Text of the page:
ArtsAutosBooksBusinessEducationEntertainmentFamilyFashionFoodGamesGenderHealthHolidaysHomeHubPagesPersonal FinancePetsPoliticsReligionSportsTechnologyTravel
  • »
  • Education and Science»
  • History & Archaeology»
  • Military History


Updated on April 26, 2015


Today is April 25th and it's a special day not just in New Zealand but also in Australia and even in Turkey. In Britain there's November 11th. and just about every nation has a special day when they remember those who have given their lives in the service of their country. In Australia and New Zealand that day is April 25th and is known as Anzac day.

The date is significant and especially so this year as April 25th 1915 was the date that the British Empire launched and audacious assault on the Gallipoli peninsular in Western Turkey. An attack that was to turn into one of the worst defeats in History.

We could talk about the battle and the first world war but there's probably loads of articles and maybe a few hubs that could do that much better than I could so I want to spend a little while exploring what the day means for New Zealand.

What does it mean to be an Anzac?

Who are the ANZACS?

It isn't really a word but an acronym thought up the British commanders at Gallipoli to describe some of the units from Australia and New Zealand under their command and it literally stands for Australian and New Zealand Army Corps

The celebrations start before dawn with the old soldiers forming up to march through the towns where they live to arrive at the place of remembrance at dawn because that's the time when the Anzac troops landed on the shores of Gallipoli

What happened

War had just been declared in Europe. The whole of Europe was engulfed in a conflict that no one had wanted but had seemed powerless to stop. Five Empires had declared war on each other. A sixth Empire was about to be dragged into it and the world would never be the same again.

On the one side were Germany and Austria-Hungary. On the other were Russia, France and Britain. The stage was set for a global conflict. Along with this just before the outbreak of the war Germany had signed a mutual defence pact with the Ottoman empire in the Middle East, as soon as the pact was signed Russia mobilized in the east and looked ready to strike at the Ottoman Turks in the east.

Within days of war being declared in Europe volunteers started to enlist all over the British Empire and both Australia and New Zealand declared war on Germany (technically both countries were independent but both regarded Britain as the 'mother country' so were willing to send men to fight).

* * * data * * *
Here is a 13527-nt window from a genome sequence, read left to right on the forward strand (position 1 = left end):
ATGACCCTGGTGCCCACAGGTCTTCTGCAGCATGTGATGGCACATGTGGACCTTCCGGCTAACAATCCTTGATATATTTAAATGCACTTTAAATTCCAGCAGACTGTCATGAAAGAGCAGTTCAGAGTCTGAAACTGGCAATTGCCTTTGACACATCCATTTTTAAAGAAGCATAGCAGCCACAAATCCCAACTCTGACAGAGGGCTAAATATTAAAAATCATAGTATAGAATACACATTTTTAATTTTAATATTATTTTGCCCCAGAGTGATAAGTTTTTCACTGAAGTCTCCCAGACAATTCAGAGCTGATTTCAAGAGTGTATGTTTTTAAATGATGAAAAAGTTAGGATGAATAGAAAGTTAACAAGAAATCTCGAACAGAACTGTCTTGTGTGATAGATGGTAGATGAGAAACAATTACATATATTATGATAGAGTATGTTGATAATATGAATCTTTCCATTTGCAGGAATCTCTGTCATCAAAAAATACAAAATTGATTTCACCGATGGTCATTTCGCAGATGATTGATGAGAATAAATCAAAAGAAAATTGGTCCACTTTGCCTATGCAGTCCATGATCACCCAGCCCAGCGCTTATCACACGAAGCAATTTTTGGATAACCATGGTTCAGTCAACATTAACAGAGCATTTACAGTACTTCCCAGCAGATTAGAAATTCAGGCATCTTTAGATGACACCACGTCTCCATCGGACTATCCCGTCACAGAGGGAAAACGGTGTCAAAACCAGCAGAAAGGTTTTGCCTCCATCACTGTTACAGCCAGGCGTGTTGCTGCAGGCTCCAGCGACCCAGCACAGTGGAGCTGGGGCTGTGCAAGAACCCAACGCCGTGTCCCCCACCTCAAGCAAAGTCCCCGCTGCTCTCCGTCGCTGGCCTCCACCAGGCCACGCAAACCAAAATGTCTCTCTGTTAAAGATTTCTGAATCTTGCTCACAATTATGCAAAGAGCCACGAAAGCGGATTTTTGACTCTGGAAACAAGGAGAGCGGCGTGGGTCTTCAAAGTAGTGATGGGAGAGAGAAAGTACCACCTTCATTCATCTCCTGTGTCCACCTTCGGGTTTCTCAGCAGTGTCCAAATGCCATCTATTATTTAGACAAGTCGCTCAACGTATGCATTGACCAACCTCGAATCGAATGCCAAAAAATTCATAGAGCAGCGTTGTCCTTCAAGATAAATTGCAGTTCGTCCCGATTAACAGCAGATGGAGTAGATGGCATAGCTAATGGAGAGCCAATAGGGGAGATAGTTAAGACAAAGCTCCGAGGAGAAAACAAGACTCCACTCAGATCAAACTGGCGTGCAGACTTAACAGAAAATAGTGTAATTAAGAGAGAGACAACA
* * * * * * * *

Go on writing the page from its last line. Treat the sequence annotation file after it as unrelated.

By November 1914 the first units of these volunteers were ready to be sent to Europe and were sent to Egypt to await transportation across the Med to France but just then Turkey struck at the Suez Canal from her bases in Palestine. The attack was driven back but the weakness in the Empire had been revealed, if the Suez ever fell to the Turks then Britain's fighting capability would be cut in half. Something had to be done to prevent that, Turkey had to be knocked out of the war and quickly as those troops were badly needed in Europe!

Thus was hatched a plan to send a fleet to level Constantinople (Istanbul). The fleet sailed but found that the approaches to the Sea of Marmara (the small sea on the other side of the Dardanelles) were guarded by shore based guns and mined. To clear the mines would take time but the guns also protected the minefields and were out of range of the Battleships. Landings would have to be made to clear the way for the ships to deal with the mines, thus was hatched a plan that turned into one of the worst defeats on Military history, the Battle for the Gallipoli peninsular.

The Peninsular

What the Allies faced when they landed. An army ready for them
What the Allies faced when they landed. An army ready for them | Source
Larger map showing where the Peninsular is
Larger map showing where the Peninsular is
The Invasion plan
The Invasion plan | Source

What makes Anzac day so special?

April 25th is the day that the invasion of the Gallipoli peninsular took place. The invasion started at Dawn and the reason the parades start at dawn is to remember that it was at the dawn of the day that the men stormed the beaches and began to lay down their lives for our freedom.

I once asked an Aussie mate of mine what made Gallipoli so special to Aussies and I really liked the answer I got back "Because there isn't a family in Australia among the settlers who didn't lose someone there!"

For the Kiwis and Aussies Anzac day is the day when you remember those of your own family who paid the price of our freedom.

For me and my family, I didn't have any relatives to went to Gallipoli but my Grandfather was fifteen and serving with the North Staffordshire Regiment when he was wounded at the first Battle of the Somme in 1915. At 15 years old he was shipped back to Britain and not expected to live more than a few days (shot in the stomach twelve times by a machine gun). He lived to seventy years of age and I do remember he was a bit of a grump at times (especially if you gave him a Beer with froth on, "I ordered a pint, not a half" was a statement heard more than once!) but it just seems appropriate to remember the price he paid at Anzac day.